A traditional rhyme serves as the basis for an adaptation with an expanded worldview.As in the original, the story begins with five ducklings and a parent. But this time it's Papa Duck doing the calling. The little ducks' adventures take place over a week, with one fewer returning home each day. Rather than always going "over the hills and far away," however, these five little ducks enjoy exploring new places and meeting new friends. They have fun playing in the woods with a winsome flying squirrel, frolicking with wild turkey chicks, imitating a turtle, wallowing in the mud, and splashing in a kiddie pool. On Saturday, however, all five respond to their father's call, and the family is reunited just in time to share a day of rest on Sunday (mandated by Mama Duck). Two pages of information follow, offering close-up portraits and basic facts about some of the animals featured. As always, Fleming's artwork, created by pulp painting with pastel pencil accents, is lively and appealing. Her clever tweaks to the familiar text allow her to showcase a variety of natural environments. Whether it's a panorama of farmland or a shadowy woodland glade, each double-page spread offers plenty of intriguing details limned in bright colors. Packed with personality and charm, these five ducklings will waddle their ways into the hearts of readers and listeners. (Picture book. 2-6) Copyright Kirkus 2016 Kirkus/BPI Communications. All rights reserved.

Publishers Weekly Reviews

Fleming (Maggie and Michael Get Dressed) infuses a well-loved nursery song with the vivid hues of her signature pulp-painting illustrations in this joyful interpretation. The five tiny members of a mallard family waddle away from Papa Duck on Monday, headed "through the woods and far away," but only four return when Papa calls them home with a "Quack, quack, quack!" The pattern repeats as the week rolls on, and also through a series of outdoor scenes—"past the paddock," "across the fields," and "down the road"—giving a strong sense of the ducks' rural environs. By Saturday, the family is reunited, and on Sunday everyone follows Mama Duck's advice: "Today is the day we all rest!" In addition to incorporating the days of the week into this adaptation, Fleming introduces farm and woodland animals (flying squirrels, wild turkeys, pigs, and more), further expanding the ducks' world and readers' experience. A closing section identifies these animals, as well as a girl named Anna, who splashes around with one duck in her wading pool on Friday. A fresh rendition of a favorite. Up to age 8. (Nov.)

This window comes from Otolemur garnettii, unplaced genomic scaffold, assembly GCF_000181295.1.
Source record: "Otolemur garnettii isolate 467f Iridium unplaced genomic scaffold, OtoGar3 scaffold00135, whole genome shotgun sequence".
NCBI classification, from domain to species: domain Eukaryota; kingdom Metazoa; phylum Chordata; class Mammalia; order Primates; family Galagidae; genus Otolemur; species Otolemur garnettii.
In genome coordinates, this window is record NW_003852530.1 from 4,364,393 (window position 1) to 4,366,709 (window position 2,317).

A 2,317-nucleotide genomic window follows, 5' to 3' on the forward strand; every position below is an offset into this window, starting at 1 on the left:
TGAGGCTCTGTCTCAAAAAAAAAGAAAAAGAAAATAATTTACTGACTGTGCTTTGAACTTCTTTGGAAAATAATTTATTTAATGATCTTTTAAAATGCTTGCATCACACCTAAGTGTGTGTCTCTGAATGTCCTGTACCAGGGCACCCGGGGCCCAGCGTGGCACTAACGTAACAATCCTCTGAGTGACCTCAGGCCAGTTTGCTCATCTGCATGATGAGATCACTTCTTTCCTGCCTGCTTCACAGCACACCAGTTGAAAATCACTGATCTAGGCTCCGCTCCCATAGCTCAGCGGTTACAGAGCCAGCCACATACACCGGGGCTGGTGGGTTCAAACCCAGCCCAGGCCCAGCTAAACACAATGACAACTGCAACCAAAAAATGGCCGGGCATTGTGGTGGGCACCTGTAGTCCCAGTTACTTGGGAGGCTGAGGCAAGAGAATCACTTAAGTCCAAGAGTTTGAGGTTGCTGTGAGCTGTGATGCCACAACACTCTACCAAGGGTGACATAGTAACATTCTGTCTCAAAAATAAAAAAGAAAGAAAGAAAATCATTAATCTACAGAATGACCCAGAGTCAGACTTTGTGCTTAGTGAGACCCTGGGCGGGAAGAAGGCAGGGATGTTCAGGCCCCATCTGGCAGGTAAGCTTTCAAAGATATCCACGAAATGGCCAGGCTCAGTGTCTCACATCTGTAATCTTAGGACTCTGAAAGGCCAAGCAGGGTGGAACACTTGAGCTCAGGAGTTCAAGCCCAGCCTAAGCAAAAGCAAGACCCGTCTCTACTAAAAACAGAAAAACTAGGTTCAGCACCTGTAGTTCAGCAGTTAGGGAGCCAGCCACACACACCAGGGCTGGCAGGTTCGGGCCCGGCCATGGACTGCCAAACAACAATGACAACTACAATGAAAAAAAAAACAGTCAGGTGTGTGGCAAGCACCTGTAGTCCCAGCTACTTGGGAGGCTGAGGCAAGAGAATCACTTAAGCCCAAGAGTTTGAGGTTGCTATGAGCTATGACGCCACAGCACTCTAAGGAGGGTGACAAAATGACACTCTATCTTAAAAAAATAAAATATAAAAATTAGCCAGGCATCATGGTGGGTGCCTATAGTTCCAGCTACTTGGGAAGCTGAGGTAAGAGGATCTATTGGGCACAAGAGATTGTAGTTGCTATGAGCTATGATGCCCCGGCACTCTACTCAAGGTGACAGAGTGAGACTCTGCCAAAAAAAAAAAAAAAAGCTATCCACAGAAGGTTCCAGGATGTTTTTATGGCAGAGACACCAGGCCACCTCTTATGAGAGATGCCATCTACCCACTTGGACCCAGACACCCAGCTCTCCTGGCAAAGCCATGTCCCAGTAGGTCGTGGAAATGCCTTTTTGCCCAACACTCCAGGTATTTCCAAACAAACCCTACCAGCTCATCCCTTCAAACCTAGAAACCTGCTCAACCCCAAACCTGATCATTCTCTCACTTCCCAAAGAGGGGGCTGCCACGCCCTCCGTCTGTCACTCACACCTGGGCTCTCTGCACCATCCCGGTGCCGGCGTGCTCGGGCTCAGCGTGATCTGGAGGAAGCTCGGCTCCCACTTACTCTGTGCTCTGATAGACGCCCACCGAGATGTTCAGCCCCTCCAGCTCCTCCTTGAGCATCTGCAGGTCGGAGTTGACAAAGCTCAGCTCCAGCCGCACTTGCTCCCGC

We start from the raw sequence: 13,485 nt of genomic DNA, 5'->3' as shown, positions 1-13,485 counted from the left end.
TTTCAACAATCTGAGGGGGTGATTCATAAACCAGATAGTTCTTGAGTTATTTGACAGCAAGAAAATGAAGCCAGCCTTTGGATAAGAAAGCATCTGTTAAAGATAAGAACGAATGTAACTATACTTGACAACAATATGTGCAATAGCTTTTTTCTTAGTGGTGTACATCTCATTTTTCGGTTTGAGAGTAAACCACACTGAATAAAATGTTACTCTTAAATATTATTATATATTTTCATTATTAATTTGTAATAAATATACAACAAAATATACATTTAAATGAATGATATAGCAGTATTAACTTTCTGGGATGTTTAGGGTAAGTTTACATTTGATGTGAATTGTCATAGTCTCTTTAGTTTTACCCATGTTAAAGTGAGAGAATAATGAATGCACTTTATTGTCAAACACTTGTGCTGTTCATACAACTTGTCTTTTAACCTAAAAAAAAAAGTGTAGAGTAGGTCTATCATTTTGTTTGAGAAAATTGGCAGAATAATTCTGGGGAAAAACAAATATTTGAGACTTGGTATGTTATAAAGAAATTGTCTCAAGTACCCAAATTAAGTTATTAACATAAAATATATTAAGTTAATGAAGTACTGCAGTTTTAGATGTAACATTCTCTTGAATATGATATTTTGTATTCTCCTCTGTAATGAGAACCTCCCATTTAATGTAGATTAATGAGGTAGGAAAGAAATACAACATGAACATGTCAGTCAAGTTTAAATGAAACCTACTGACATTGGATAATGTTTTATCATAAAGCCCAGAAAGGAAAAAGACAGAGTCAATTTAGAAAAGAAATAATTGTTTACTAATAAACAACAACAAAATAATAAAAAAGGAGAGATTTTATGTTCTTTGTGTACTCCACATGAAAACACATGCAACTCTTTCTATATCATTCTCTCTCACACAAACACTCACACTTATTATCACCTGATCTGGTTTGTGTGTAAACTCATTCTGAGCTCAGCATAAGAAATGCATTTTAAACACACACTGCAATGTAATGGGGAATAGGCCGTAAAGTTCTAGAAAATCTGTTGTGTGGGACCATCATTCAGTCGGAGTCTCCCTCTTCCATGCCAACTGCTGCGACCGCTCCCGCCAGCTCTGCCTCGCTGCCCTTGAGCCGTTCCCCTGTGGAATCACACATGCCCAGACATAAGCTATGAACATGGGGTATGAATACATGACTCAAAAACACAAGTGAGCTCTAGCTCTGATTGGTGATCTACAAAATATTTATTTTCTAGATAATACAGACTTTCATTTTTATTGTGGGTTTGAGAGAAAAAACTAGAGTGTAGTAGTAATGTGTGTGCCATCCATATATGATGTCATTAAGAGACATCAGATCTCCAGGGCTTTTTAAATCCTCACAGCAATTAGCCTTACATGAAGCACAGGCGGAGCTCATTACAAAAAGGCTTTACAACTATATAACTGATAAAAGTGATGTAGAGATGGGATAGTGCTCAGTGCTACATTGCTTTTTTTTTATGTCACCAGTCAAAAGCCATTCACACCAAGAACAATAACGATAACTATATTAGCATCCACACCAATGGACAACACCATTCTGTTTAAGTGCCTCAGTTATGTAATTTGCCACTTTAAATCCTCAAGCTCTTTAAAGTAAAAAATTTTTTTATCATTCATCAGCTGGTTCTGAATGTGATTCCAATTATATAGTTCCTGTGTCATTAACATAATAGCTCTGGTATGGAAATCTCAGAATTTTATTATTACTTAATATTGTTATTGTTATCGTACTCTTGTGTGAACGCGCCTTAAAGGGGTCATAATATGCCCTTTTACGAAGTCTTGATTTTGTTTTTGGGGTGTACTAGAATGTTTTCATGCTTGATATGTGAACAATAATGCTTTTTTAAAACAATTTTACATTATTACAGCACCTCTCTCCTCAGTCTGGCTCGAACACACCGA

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School Library Journal Reviews

PreS-Gr 1—This stunning version of the familiar children's song features a quacking father duck and ducklings who travel not just "over the hill" but "through the woods," "past the paddock," "across the fields," and "down the road" on successive days of the week. By Saturday all are gone until they heed sad Papa Duck's final "quack, quack, quack!" and come running home. On Sunday, Mama Duck suggests that the family rest. Fleming's signature pulp paper paintings bleed to the edges of every spread, providing vibrant textured backdrops for the ducks' adventures. In a brilliant use of color to represent various environments and temperatures, her speckled skies change from the cool blues of the pond to deep forest green to bright blue and then the yellow of a sun-hot day on the farm. Several creatures, including a less familiar flying squirrel, share scenes with the ducks, and some appear repeatedly. A huge, multicolored turkey spills over two pages, as do a group of pigs contentedly wallowing in mud. Papa Duck's wings are outstretched to welcome his little wanderers just back from their final encounter—charming young Anna in her wading pool. VERDICT Large, repetitive text that invites participation; the opportunity to learn the days of the week; and interesting back matter that contains brief information about the ducks and other animals in the book make this a great storytime choice for all libraries.—Marianne Saccardi, Children's Literature Consultant, Cambridge, MA. Copyright 2016 School Library Journal.